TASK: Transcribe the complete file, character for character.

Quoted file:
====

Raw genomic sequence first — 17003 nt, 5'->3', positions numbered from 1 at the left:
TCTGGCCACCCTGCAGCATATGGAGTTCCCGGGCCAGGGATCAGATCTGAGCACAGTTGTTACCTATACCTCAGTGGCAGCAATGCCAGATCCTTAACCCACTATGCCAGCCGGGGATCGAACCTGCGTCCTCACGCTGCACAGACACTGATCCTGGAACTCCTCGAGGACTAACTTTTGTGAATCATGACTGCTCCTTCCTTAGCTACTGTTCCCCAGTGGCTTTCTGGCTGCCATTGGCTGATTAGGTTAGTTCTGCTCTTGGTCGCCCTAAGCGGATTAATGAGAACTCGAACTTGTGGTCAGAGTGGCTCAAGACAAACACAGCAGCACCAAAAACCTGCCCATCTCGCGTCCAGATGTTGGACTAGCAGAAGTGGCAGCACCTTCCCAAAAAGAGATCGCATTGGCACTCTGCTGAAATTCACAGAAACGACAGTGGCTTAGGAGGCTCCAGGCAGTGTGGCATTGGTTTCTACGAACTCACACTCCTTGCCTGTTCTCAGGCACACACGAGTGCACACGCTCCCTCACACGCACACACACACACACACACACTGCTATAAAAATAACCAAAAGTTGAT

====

Raw genomic sequence first — 17003 nt, 5'->3', positions numbered from 1 at the left:
TCTGGCCACCCTGCAGCATATGGAGTTCCCGGGCCAGGGATCAGATCTGAGCACAGTTGTTACCTATACCTCAGTGGCAGCAATGCCAGATCCTTAACCCACTATGCCAGCCGGGGATCGAACCTGCGTCCTCACGCTGCACAGACACTGATCCTGGAACTCCTCGAGGACTAACTTTTGTGAATCATGACTGCTCCTTCCTTAGCTACTGTTCCCCAGTGGCTTTCTGGCTGCCATTGGCTGATTAGGTTAGTTCTGCTCTTGGTCGCCCTAAGCGGATTAATGAGAACTCGAACTTGTGGTCAGAGTGGCTCAAGACAAACACAGCAGCACCAAAAACCTGCCCATCTCGCGTCCAGATGTTGGACTAGCAGAAGTGGCAGCACCTTCCCAAAAAGAGATCGCATTGGCACTCTGCTGAAATTCACAGAAACGACAGTGGCTTAGGAGGCTCCAGGCAGTGTGGCATTGGTTTCTACGAACTCACACTCCTTGCCTGTTCTCAGGCACACACGAGTGCACACGCTCCCTCACACGCACACACACACACACACACACTGCTATAAAAATAACCAAAAGTTGAT